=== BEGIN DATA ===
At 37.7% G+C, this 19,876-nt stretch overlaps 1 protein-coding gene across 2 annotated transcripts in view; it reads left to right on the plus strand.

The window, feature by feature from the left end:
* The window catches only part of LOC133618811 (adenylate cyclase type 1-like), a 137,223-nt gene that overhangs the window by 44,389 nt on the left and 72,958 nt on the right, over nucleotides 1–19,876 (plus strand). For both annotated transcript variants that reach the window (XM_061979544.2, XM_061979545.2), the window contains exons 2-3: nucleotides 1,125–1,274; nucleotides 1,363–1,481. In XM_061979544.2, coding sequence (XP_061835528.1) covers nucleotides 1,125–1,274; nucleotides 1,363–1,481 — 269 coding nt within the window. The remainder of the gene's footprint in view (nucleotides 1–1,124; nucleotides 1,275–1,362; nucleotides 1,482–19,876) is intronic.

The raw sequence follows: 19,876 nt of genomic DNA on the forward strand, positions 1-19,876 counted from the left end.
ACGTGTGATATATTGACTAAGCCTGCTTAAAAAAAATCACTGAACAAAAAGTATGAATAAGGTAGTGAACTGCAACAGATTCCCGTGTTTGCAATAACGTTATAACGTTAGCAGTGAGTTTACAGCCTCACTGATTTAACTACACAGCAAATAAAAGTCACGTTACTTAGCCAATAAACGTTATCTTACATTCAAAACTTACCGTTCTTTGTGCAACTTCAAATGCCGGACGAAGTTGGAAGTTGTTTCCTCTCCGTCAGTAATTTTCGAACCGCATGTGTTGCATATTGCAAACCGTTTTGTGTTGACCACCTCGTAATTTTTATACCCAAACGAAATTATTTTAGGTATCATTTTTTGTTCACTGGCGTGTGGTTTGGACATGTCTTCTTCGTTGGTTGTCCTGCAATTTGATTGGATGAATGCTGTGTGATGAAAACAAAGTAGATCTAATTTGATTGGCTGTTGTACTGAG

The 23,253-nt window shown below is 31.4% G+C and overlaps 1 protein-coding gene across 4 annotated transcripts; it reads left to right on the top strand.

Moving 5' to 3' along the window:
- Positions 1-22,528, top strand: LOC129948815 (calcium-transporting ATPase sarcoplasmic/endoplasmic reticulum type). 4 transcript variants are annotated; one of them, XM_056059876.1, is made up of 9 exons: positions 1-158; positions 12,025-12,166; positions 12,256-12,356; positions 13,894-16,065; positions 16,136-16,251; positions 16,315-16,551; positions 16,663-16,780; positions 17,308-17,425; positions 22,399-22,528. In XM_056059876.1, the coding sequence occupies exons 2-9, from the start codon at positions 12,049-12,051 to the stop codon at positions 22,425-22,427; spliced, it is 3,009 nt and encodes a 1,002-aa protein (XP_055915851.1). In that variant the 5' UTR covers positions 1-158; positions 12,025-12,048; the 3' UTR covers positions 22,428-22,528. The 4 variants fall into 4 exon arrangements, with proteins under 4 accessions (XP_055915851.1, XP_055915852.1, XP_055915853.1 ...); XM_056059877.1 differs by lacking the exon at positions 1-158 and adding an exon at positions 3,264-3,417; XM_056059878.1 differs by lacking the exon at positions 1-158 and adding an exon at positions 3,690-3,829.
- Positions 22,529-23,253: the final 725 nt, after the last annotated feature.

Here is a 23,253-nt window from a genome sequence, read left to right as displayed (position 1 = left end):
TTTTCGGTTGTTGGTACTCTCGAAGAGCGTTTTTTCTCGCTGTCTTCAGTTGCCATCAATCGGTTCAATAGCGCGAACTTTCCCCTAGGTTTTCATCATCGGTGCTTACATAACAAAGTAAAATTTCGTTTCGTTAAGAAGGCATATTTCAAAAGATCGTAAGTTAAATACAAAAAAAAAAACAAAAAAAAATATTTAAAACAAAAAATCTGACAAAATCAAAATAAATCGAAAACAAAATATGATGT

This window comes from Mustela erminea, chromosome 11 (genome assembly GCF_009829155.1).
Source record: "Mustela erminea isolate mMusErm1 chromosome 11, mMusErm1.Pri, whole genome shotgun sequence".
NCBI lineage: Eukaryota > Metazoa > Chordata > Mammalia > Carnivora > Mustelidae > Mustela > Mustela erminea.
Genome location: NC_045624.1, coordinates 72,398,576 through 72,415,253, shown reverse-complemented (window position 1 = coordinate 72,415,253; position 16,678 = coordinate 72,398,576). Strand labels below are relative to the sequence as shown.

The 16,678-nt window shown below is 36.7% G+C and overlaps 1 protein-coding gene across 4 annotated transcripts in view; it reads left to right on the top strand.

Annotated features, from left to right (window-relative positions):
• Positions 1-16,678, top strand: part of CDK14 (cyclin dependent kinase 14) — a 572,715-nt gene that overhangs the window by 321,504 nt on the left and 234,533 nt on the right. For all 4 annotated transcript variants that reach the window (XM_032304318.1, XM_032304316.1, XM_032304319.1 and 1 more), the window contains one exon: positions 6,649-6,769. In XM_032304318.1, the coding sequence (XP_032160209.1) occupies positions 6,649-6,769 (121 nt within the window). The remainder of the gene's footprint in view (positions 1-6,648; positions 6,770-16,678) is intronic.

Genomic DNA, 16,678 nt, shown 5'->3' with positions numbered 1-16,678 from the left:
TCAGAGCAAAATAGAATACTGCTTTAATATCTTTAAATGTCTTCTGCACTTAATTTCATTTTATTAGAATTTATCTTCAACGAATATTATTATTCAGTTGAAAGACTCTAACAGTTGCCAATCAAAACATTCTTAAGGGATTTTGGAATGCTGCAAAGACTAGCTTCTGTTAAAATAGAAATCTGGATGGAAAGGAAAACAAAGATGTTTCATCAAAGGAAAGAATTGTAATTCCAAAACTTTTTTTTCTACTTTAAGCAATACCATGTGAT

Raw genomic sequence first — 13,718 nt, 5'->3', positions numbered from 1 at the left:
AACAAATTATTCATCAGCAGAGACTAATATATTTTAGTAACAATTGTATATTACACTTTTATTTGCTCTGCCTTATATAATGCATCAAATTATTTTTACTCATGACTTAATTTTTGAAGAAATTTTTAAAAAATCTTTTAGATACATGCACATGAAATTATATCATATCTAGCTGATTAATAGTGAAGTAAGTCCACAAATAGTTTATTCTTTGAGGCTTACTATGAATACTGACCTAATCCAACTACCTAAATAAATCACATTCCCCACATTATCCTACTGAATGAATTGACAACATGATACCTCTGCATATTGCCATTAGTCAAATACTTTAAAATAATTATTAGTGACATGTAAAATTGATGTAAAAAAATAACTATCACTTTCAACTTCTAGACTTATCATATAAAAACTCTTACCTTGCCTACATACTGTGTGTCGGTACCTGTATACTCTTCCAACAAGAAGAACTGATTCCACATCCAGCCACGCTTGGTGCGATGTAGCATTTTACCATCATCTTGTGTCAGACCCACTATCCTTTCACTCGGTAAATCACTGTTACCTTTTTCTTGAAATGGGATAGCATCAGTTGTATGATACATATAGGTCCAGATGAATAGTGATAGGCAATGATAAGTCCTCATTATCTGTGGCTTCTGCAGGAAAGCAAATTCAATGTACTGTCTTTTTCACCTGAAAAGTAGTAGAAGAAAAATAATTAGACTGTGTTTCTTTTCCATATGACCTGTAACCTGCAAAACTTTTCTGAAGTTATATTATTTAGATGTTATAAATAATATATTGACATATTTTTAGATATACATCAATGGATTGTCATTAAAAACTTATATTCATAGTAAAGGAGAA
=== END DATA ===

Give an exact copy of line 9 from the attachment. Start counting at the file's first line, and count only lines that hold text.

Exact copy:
- Positions 22,529-23,253: the final 725 nt, after the last annotated feature.